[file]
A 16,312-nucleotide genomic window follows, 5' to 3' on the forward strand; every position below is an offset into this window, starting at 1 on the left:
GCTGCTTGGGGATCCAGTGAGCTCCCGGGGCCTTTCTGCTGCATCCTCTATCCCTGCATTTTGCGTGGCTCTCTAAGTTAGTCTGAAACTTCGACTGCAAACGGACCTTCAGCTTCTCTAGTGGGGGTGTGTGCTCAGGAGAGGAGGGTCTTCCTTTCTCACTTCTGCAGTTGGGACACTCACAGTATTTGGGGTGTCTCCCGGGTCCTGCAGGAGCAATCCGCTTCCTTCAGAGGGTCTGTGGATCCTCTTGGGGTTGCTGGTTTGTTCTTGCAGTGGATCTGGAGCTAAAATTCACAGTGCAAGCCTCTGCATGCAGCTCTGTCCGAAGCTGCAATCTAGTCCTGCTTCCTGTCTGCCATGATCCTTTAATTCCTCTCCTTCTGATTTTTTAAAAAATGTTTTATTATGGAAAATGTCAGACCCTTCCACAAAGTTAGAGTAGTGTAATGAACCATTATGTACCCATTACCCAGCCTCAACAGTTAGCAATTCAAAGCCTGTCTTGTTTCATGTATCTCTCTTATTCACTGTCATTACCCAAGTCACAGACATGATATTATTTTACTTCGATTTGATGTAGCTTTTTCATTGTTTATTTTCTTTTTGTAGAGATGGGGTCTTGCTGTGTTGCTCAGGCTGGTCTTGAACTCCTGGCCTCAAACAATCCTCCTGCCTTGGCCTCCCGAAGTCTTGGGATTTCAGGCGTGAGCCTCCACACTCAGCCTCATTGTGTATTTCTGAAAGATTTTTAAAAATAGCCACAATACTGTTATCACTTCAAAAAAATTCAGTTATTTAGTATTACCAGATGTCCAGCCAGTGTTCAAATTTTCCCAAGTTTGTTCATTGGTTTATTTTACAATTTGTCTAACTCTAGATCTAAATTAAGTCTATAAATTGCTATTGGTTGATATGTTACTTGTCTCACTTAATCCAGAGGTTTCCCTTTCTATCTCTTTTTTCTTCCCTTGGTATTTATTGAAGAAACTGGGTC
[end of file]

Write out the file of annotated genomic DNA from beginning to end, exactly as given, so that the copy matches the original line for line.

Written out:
A 16,312-nucleotide genomic window follows, 5' to 3' on the forward strand; every position below is an offset into this window, starting at 1 on the left:
GCTGCTTGGGGATCCAGTGAGCTCCCGGGGCCTTTCTGCTGCATCCTCTATCCCTGCATTTTGCGTGGCTCTCTAAGTTAGTCTGAAACTTCGACTGCAAACGGACCTTCAGCTTCTCTAGTGGGGGTGTGTGCTCAGGAGAGGAGGGTCTTCCTTTCTCACTTCTGCAGTTGGGACACTCACAGTATTTGGGGTGTCTCCCGGGTCCTGCAGGAGCAATCCGCTTCCTTCAGAGGGTCTGTGGATCCTCTTGGGGTTGCTGGTTTGTTCTTGCAGTGGATCTGGAGCTAAAATTCACAGTGCAAGCCTCTGCATGCAGCTCTGTCCGAAGCTGCAATCTAGTCCTGCTTCCTGTCTGCCATGATCCTTTAATTCCTCTCCTTCTGATTTTTTAAAAAATGTTTTATTATGGAAAATGTCAGACCCTTCCACAAAGTTAGAGTAGTGTAATGAACCATTATGTACCCATTACCCAGCCTCAACAGTTAGCAATTCAAAGCCTGTCTTGTTTCATGTATCTCTCTTATTCACTGTCATTACCCAAGTCACAGACATGATATTATTTTACTTCGATTTGATGTAGCTTTTTCATTGTTTATTTTCTTTTTGTAGAGATGGGGTCTTGCTGTGTTGCTCAGGCTGGTCTTGAACTCCTGGCCTCAAACAATCCTCCTGCCTTGGCCTCCCGAAGTCTTGGGATTTCAGGCGTGAGCCTCCACACTCAGCCTCATTGTGTATTTCTGAAAGATTTTTAAAAATAGCCACAATACTGTTATCACTTCAAAAAAATTCAGTTATTTAGTATTACCAGATGTCCAGCCAGTGTTCAAATTTTCCCAAGTTTGTTCATTGGTTTATTTTACAATTTGTCTAACTCTAGATCTAAATTAAGTCTATAAATTGCTATTGGTTGATATGTTACTTGTCTCACTTAATCCAGAGGTTTCCCTTTCTATCTCTTTTTTCTTCCCTTGGTATTTATTGAAGAAACTGGGTC